Lemon and Lime Marmalade

This is a very refreshing marmalade, good wake-up food on a dull morning.

Its other advantage is that it can be made at any time of the year. Although this does need fast boiling, the quantity is small enough for a modern hob.

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A picture of Delia's Winter Collection

This recipe is from Delia's Winter Collection. Makes five 0.5 litre jars

  • method
  • Ingredients


Begin by measuring 3 pints (1.75 litres) of water into a preserving pan, then cut the lemons and limes in half and squeeze the juice out of them.

Add the juice to the water, and place the pips and any bits of pith that cling to the squeezer on the square of muslin (laid over a dish or cereal bowl first). Now cut the lemon and lime peel into quarters with a sharp knife, and then cut each quarter into thinnish shreds. As you cut, add the shreds to the water and any pips or spare pith you come across should go on to the muslin.

The pith contains a lot of pectin so don't discard any, and don't worry about any pith and skin that clings to the shreds – it all gets dissolved in the boiling. Now tie up the pips, etc loosely in the muslin to form a little bag, and tie this on to the handle of the pan so that the bag is suspended in the water. Then bring the liquid up to simmering point and simmer gently, uncovered, for 2 hours or thereabouts until the peel is completely soft – test a piece carefully by pressing it between your finger and thumb.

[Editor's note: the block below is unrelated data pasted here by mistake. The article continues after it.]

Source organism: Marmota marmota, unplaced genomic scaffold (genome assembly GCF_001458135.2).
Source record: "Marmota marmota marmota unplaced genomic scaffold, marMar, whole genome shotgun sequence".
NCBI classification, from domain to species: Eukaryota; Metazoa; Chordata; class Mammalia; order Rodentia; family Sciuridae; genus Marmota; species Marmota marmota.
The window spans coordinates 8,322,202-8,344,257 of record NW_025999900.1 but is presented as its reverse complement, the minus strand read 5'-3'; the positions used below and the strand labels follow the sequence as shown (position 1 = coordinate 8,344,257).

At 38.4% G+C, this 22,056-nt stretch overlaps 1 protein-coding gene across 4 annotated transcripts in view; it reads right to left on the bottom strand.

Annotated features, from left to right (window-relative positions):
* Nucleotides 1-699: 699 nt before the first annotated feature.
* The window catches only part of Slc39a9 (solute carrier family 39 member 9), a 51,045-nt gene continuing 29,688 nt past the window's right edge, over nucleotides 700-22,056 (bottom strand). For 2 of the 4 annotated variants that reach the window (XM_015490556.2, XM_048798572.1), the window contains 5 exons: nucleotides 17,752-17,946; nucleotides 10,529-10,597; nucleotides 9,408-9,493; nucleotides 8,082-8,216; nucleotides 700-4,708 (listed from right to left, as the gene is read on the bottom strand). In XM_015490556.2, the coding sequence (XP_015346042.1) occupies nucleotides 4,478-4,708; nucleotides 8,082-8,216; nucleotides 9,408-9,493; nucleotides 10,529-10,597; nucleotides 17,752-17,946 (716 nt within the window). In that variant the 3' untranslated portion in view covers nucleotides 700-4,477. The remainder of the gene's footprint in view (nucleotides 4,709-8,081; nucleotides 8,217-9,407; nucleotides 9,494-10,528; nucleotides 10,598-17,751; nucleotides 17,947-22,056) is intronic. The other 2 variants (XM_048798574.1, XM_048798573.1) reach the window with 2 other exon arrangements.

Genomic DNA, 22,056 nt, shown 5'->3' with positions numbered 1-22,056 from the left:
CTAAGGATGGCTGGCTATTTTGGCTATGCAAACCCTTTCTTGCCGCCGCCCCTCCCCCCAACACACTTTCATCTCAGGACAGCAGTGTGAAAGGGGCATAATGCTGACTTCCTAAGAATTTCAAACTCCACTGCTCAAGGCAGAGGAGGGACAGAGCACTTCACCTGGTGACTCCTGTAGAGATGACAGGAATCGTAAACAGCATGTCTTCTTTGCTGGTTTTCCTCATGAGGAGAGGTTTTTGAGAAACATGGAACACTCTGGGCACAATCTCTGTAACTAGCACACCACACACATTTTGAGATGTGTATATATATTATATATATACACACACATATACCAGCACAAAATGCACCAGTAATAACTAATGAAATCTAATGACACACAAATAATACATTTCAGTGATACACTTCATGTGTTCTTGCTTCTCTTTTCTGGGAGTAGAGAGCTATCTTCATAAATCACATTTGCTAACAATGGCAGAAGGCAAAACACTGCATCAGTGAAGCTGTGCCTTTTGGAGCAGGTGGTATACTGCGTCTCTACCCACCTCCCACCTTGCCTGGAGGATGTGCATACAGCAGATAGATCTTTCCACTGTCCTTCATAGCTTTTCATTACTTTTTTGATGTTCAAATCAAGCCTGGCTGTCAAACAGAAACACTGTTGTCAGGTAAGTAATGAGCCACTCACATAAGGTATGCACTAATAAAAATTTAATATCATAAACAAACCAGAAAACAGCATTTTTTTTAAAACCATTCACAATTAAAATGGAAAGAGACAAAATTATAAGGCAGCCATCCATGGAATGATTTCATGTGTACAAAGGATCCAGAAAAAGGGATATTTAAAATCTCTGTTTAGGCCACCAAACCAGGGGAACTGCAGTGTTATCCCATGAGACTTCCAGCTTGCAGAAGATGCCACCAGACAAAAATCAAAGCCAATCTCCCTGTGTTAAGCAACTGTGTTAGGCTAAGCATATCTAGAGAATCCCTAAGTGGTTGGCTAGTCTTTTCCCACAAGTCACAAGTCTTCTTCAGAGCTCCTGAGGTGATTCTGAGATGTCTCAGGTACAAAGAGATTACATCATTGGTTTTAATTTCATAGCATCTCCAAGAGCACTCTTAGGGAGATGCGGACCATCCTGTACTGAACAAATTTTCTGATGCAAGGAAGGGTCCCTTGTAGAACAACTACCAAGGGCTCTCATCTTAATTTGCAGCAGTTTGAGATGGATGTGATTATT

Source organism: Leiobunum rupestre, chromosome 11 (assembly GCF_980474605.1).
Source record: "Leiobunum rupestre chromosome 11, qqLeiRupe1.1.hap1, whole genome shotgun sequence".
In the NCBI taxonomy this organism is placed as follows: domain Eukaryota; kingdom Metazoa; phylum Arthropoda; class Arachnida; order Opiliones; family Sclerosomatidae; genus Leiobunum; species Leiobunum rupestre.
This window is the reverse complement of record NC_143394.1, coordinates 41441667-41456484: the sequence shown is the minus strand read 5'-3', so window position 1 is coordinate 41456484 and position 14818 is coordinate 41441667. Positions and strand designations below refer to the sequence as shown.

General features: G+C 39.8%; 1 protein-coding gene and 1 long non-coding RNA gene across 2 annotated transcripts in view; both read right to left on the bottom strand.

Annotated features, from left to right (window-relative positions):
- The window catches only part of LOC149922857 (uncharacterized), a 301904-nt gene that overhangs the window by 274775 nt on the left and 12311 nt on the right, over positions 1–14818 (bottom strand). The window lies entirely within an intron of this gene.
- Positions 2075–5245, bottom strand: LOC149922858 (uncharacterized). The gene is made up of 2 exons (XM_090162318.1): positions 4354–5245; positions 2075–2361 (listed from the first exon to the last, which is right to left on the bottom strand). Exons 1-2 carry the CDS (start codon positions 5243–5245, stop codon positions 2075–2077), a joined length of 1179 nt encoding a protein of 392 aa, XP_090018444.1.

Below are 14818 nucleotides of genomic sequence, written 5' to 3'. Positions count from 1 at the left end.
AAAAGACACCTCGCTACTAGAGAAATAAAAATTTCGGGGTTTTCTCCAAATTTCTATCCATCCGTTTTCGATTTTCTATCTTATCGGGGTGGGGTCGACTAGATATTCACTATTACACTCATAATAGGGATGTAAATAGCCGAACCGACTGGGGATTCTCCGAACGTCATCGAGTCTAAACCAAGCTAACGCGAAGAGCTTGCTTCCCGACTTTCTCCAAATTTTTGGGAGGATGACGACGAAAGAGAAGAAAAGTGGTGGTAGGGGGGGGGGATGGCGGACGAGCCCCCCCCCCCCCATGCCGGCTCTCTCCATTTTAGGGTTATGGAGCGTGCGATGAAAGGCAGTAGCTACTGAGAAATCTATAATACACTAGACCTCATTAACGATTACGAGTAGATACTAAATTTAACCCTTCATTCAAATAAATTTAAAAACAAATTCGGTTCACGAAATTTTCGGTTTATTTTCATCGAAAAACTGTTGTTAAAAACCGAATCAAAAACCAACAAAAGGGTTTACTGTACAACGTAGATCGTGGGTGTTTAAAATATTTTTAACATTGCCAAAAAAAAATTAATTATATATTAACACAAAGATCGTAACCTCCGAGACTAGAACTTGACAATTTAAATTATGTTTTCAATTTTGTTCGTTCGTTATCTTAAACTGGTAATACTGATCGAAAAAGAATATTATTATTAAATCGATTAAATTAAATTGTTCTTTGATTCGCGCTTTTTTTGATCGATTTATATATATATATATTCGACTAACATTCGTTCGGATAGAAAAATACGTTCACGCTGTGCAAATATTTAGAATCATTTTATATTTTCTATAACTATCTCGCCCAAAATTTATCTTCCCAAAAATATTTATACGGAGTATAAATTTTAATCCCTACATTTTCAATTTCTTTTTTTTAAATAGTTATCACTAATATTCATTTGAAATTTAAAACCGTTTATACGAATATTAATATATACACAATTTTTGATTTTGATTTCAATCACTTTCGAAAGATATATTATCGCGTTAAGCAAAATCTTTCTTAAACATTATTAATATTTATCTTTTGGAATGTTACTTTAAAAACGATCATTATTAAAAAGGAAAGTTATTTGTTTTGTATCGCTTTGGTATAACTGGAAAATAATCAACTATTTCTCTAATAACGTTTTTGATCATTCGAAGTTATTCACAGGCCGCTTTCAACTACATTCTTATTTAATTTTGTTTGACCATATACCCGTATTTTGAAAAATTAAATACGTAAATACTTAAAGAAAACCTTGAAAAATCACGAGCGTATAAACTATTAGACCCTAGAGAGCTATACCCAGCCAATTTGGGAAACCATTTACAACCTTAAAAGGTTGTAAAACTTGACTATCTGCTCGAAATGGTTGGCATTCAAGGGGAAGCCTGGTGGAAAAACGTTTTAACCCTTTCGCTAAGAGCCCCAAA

Towards the end of the simmering time pre-heat the oven to gas mark 3, 325°F (170°C). Pour the sugar into a roasting tin, lined with foil, and place it in the oven to warm gently for 10 minutes. At this point pop the saucers into the freezing compartment of the fridge.

Next remove the bag of pips and leave it to cool on a saucer. Then pour the sugar into the pan and stir it now and then over a low heat until all the crystals have dissolved (check this carefully, it's important). Now increase the heat to very high, and squeeze the bag of pips over the pan to extract all of the sticky, jelly-like substance that contains the pectin. As you squeeze you'll see it ooze out. You can do this by placing the bag between two saucers or using your hands. Then stir or whisk it into the rest.

As soon as the mixture reaches a really fast boil, start timing. Then after 15 minutes take the pan off the heat and spoon a little of the marmalade on to one of the cold saucers from the fridge and let it cool back in the fridge. You can tell – when it has cooled – if you have a 'set' by pushing the mixture with your little finger: if it has a really crinkly skin, it is set. If not, continue to boil the marmalade and give it the same test at about 10-minute intervals until it does set.

After that remove the pan from the heat (if there's a lot of scum, most of it can be dispersed by stirring in half a teaspoon of butter, and the rest can be spooned off). Leave the marmalade to settle for 20 minutes before potting into jars that have been washed thoroughly in warm soapy water, rinsed, dried, then warmed in a medium oven for 5 minutes. Label when completely cold.


You will also need a large lidded saucepan or preserving pan of 9 pint (5 litre) capacity; a piece of string, and a piece of muslin or gauze 12 inches (30 cm) square, five 0.5 litre jars, and about 4 saucers to test for setting point.

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